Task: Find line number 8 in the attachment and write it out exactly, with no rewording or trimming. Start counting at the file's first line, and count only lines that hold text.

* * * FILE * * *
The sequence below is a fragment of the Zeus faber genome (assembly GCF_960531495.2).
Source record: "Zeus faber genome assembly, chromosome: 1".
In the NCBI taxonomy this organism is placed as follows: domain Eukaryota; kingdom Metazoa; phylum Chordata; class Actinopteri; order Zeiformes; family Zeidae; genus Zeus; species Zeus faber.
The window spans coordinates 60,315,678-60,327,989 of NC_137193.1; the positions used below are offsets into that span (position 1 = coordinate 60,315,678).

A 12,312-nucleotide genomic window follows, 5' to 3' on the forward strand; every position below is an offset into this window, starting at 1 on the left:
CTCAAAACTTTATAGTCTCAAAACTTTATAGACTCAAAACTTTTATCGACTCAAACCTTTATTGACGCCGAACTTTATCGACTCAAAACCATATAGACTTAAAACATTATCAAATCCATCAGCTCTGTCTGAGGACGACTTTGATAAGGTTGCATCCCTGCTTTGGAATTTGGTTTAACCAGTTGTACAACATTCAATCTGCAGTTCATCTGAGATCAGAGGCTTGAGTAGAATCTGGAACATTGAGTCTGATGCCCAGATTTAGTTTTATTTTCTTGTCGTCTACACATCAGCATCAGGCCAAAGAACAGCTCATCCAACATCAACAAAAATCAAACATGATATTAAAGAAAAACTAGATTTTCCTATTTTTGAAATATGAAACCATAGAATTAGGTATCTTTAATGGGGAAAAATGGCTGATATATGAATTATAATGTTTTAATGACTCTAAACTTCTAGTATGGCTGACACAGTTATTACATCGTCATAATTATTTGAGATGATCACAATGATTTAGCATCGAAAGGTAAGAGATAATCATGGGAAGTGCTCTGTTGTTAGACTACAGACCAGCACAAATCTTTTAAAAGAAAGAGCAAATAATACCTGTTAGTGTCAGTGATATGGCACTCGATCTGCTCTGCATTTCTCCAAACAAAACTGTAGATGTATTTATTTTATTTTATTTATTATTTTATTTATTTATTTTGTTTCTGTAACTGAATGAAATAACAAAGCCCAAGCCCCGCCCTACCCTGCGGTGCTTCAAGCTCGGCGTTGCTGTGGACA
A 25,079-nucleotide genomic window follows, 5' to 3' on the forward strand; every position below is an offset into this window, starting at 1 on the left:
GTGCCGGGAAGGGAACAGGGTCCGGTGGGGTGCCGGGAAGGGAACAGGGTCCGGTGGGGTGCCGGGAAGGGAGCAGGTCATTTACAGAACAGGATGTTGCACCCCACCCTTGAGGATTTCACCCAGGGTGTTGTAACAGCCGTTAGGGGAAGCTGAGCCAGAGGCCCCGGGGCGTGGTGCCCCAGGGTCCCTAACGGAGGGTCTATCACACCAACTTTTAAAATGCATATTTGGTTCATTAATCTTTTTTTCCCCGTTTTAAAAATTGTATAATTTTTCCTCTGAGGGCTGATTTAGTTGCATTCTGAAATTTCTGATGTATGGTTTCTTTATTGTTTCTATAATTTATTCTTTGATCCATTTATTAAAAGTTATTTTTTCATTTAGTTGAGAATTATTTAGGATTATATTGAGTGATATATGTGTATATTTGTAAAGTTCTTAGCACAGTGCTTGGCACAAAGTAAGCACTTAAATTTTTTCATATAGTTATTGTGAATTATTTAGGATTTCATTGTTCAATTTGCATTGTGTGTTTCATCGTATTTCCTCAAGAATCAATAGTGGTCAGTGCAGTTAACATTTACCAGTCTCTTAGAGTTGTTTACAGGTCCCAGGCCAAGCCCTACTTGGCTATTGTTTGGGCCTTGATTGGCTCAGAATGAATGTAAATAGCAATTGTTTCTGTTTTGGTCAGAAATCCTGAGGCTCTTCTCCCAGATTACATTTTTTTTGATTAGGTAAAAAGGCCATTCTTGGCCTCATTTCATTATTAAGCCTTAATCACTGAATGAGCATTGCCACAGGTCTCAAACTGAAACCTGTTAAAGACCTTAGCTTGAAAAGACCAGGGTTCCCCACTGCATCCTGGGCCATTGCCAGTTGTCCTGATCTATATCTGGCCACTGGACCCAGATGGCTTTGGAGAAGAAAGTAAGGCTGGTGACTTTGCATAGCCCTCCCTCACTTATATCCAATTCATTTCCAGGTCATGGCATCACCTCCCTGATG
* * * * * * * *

GTGCCGGGAAGGGAACAGGGTCCGGTGGGGTGCCGGGAAGGGAACAGGGTCCGGTGGGGTGCCGGGAAGGGAGCAGGTCATTTACAGAACAGGATGTTGCACCCCACCCTTGAGGATTTCACCCAGGGTGTTGTAACAGCCGTTAGGGGAAGCTGAGCCAGAGGCCCCGGGGCGTGGTGCCCCAGGGTCCCTAACGGAGGGTCTATCACACCAACTTTTAAAATGCATATTTGGTTCATTAATCTTTTTTTCCCCGTTTTAAAAATTGTATAATTTTTCCTCTGAGGGCTGATTTAGTTGCATTCTGAAATTTCTGATGTATGGTTTCTTTATTGTTTCTATAATTTATTCTTTGATCCATTTATTAAAAGTTATTTTTTCATTTAGTTGAGAATTATTTAGGATTATATTGAGTGATATATGTGTATATTTGTAAAGTTCTTAGCACAGTGCTTGGCACAAAGTAAGCACTTAAATTTTTTCATATAGTTATTGTGAATTATTTAGGATTTCATTGTTCAATTTGCATTGTGTGTTTCATCGTATTTCCTCAAGAATCAATAGTGGTCAGTGCAGTTAACATTTACCAGTCTCTTAGAGTTGTTTACAGGTCCCAGGCCAAGCCCTACTTGGCTATTGTTTGGGCCTTGATTGGCTCAGAATGAATGTAAATAGCAATTGTTTCTGTTTTGGTCAGAAATCCTGAGGCTCTTCTCCCAGATTACATTTTTTTTGATTAGGTAAAAAGGCCATTCTTGGCCTCATTTCATTATTAAGCCTTAATCACTGAATGAGCATTGCCACAGGTCTCAAACTGAAACCTGTTAAAGACCTTAGCTTGAAAAGACCAGGGTTCCCCACTGCATCCTGGGCCATTGCCAGTTGTCCTGATCTATATCTGGCCACTGGACCCAGATGGCTTTGGAGAAGAAAGTAAGGCTGGTGACTTTGCATAGCCCTCCCTCACTTATATCCAATTCATTTCCAGGTCATGGCATCACCTCCCTGATG